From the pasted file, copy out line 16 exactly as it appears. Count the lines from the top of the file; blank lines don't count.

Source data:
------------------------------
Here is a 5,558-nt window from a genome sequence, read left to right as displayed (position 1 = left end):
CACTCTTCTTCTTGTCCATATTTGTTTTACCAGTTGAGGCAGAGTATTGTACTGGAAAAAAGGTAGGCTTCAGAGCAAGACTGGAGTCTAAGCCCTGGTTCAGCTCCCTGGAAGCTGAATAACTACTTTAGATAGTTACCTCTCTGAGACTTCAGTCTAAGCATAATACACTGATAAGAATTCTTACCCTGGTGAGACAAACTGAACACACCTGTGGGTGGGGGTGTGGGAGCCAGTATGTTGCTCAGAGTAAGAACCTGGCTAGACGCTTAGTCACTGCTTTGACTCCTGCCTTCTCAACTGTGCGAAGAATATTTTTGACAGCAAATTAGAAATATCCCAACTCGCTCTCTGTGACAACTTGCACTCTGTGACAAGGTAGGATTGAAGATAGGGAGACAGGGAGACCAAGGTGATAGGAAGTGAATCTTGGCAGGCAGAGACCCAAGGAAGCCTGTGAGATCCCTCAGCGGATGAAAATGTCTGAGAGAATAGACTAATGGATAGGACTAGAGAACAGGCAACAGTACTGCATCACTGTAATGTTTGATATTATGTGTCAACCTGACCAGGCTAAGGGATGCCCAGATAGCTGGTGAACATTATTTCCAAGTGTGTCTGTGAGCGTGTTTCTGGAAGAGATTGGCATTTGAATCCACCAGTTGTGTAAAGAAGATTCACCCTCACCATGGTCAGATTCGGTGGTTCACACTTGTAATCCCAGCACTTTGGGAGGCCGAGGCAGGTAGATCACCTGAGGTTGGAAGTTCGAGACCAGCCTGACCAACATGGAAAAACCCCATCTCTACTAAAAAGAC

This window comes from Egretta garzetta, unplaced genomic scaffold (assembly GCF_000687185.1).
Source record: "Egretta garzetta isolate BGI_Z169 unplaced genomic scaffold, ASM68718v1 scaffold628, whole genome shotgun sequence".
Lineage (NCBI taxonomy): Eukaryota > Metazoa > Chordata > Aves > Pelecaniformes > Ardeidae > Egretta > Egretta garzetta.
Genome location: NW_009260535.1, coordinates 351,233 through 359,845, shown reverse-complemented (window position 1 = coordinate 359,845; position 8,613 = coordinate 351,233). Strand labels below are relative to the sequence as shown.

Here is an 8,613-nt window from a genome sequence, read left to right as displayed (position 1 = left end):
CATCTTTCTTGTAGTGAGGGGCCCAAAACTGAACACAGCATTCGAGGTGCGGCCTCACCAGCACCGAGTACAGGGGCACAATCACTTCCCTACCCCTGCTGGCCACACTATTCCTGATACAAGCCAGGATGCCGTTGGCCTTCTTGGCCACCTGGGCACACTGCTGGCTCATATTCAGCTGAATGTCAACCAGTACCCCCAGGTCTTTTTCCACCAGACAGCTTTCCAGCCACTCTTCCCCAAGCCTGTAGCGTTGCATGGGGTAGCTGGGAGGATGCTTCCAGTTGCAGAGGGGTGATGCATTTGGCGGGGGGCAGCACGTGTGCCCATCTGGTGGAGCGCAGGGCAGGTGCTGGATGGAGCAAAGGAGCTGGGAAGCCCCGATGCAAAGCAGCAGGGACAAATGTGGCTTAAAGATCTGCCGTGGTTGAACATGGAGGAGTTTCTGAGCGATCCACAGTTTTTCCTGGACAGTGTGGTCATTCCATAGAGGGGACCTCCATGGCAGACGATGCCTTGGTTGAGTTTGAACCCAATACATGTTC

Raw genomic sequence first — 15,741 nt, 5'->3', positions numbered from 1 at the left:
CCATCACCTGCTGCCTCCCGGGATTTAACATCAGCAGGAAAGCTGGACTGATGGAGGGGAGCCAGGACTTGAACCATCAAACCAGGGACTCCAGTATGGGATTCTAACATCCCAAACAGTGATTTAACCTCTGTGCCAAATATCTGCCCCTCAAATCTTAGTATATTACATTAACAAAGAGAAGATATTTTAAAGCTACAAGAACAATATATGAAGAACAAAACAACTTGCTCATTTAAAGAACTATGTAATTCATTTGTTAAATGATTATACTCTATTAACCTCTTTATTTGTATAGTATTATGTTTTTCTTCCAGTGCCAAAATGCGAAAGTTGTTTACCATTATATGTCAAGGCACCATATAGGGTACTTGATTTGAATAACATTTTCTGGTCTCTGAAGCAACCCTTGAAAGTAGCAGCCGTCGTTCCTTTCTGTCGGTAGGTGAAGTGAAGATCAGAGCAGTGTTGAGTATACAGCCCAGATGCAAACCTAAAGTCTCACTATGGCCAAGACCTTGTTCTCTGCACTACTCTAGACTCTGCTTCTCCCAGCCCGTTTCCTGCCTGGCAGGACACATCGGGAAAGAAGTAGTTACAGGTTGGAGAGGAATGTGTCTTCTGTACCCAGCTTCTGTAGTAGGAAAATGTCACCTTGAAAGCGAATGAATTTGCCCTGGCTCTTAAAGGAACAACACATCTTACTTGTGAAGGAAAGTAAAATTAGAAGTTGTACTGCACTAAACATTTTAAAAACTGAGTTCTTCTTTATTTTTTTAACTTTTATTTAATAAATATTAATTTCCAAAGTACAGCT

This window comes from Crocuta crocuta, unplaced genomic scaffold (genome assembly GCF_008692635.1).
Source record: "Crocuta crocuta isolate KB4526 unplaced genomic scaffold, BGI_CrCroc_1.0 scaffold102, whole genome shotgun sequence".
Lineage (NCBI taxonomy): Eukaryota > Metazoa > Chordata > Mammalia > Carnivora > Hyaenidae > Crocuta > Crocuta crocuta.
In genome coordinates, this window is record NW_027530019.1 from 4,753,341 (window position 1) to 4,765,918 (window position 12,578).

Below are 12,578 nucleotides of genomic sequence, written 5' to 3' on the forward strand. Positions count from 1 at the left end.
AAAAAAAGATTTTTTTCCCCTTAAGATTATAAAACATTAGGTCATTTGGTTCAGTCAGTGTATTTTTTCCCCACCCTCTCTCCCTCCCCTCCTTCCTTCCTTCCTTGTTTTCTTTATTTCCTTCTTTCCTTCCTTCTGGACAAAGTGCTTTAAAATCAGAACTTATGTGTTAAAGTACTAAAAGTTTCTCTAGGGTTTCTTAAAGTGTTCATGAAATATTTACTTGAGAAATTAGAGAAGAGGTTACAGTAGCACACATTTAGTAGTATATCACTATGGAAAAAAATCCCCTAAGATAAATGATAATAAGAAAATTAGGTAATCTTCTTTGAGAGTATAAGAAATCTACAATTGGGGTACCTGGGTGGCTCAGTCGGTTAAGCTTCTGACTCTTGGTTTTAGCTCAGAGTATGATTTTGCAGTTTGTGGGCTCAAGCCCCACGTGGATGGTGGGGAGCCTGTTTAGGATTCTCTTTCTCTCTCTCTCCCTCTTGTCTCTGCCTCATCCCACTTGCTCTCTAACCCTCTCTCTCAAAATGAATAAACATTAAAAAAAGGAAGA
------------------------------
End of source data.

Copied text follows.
AAAAAAAGATTTTTTTCCCCTTAAGATTATAAAACATTAGGTCATTTGGTTCAGTCAGTGTATTTTTTCCCCACCCTCTCTCCCTCCCCTCCTTCCTTCCTTCCTTGTTTTCTTTATTTCCTTCTTTCCTTCCTTCTGGACAAAGTGCTTTAAAATCAGAACTTATGTGTTAAAGTACTAAAAGTTTCTCTAGGGTTTCTTAAAGTGTTCATGAAATATTTACTTGAGAAATTAGAGAAGAGGTTACAGTAGCACACATTTAGTAGTATATCACTATGGAAAAAAATCCCCTAAGATAAATGATAATAAGAAAATTAGGTAATCTTCTTTGAGAGTATAAGAAATCTACAATTGGGGTACCTGGGTGGCTCAGTCGGTTAAGCTTCTGACTCTTGGTTTTAGCTCAGAGTATGATTTTGCAGTTTGTGGGCTCAAGCCCCACGTGGATGGTGGGGAGCCTGTTTAGGATTCTCTTTCTCTCTCTCTCCCTCTTGTCTCTGCCTCATCCCACTTGCTCTCTAACCCTCTCTCTCAAAATGAATAAACATTAAAAAAAGGAAGA